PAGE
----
You may think that these images are a scene from the latest sci-fi movie, but they are very real scenes, showing in absolutely interesting detail how much the moon wobbles in the sky during each 27-day orbit.
Lunar photographer “Andrew McCarthy” spent hundreds of hours over 22 consecutive nights, capturing thousands of images of the moon as it began to wane and then wane through a nearly complete orbit.
While the “wobble” known as vibration is a phenomenon of filaments, the impressive snapshots show how angular the moon changes as it rotates.
NASA explains that the moon always keeps the same face as us, but not exactly the same face, due to the tilt and shape of its orbit, we see the moon from slightly different angles over the course of a month.
When the month is compressed by a number of takes that do not exceed 24 seconds, our changing view of the moon makes it seem unstable, this oscillation is called libration, a word that comes from Libra.
McCarthy, a resident of California, USA, wanted to show for the first time the exact movement of the moon in the sky over the course of a lunar month.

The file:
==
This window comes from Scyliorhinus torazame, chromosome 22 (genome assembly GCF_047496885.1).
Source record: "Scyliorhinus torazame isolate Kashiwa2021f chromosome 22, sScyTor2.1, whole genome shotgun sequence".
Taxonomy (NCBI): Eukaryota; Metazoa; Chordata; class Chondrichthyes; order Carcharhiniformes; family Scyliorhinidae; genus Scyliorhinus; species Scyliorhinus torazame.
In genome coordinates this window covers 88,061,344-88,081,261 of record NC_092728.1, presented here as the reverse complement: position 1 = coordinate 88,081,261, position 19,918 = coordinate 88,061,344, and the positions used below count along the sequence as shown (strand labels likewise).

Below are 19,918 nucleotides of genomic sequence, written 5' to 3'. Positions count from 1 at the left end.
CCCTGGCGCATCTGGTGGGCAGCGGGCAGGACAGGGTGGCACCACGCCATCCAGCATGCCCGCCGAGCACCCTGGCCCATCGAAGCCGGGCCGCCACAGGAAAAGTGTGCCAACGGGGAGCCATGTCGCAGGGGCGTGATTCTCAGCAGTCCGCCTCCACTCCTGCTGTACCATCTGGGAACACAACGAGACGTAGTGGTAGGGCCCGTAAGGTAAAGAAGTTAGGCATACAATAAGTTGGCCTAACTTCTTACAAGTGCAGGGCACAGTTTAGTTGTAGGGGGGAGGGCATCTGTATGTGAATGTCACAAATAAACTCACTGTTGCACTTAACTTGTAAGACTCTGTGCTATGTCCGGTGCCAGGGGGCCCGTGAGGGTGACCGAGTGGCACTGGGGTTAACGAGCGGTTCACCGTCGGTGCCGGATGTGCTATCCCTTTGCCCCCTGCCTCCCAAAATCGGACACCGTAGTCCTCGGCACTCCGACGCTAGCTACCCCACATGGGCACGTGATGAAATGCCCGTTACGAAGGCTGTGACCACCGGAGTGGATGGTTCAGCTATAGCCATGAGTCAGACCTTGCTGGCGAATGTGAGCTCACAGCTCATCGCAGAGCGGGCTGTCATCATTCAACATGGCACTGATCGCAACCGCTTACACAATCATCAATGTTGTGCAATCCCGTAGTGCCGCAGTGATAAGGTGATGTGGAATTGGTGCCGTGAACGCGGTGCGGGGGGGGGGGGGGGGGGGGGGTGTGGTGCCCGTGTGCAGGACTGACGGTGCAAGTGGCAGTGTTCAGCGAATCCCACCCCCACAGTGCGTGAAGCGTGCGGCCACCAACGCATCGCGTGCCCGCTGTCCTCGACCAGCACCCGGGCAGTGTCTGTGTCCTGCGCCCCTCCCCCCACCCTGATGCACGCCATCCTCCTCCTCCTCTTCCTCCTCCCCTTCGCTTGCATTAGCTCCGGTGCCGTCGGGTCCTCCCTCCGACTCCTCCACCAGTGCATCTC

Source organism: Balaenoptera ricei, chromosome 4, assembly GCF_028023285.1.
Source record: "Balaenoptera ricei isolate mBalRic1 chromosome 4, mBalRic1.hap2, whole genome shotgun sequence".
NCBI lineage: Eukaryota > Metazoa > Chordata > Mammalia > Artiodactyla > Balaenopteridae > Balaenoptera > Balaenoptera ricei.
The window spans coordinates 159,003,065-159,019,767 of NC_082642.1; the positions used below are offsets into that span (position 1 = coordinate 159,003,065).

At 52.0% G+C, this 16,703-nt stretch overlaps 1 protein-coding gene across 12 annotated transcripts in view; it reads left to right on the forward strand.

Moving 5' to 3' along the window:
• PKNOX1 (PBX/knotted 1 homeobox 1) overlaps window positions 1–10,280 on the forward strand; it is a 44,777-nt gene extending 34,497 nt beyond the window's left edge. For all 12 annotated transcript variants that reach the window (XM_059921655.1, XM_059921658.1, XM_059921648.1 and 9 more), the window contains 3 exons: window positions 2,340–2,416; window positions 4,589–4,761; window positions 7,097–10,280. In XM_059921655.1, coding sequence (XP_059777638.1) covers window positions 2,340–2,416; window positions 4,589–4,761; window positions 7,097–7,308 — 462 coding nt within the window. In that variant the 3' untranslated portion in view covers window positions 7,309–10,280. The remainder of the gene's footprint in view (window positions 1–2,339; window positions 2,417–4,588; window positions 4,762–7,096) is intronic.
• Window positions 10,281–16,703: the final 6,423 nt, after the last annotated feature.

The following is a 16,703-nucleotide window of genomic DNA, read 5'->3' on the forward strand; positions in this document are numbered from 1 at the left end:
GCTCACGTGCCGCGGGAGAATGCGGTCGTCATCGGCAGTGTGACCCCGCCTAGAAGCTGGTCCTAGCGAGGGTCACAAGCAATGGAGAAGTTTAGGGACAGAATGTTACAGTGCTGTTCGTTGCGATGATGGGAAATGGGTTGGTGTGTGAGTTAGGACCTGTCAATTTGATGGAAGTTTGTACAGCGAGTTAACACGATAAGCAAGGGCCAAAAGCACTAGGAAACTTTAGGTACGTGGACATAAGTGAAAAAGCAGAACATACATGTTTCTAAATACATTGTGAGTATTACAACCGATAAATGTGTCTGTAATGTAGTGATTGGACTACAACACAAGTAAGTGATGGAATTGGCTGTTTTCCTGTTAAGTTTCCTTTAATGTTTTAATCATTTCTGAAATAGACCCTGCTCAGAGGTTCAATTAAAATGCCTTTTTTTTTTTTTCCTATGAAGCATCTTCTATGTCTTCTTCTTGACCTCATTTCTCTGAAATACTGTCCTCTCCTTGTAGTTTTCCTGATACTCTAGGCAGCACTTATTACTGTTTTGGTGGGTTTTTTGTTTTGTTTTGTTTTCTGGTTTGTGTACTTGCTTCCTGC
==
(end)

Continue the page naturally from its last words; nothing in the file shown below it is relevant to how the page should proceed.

He couldn’t believe his eyes from the horror of surprise as soon as he saw up close how much the angle of the moon changed as it spun in an amazing cosmic dance.
In his 40-second video, made up of thousands of images lined up one on top of the other, the moon is shown making some “vibrations” as it rotates, what McCarthy described as a “cosmic dance.”
This change also allows observers to see many lunar craters from different angles and with different lights.
McCarthy posted the video on his Instagram and wrote: “For the past month, I worked on my biggest project to date – an attempt to show the unmistakable, spherical nature of the Moon.”
He added: “This was done by capturing a high resolution image of the moon every night over a 22 day period. It captured the vibration, which is the apparent wobble of our moon, caught up in an eternal cosmic dance. This small wobble is caused by by the angle of the moon’s elliptical orbit and the position of the observer, and surprisingly, the moon itself doesn’t. It oscillates, in fact, it just spins in orbit. “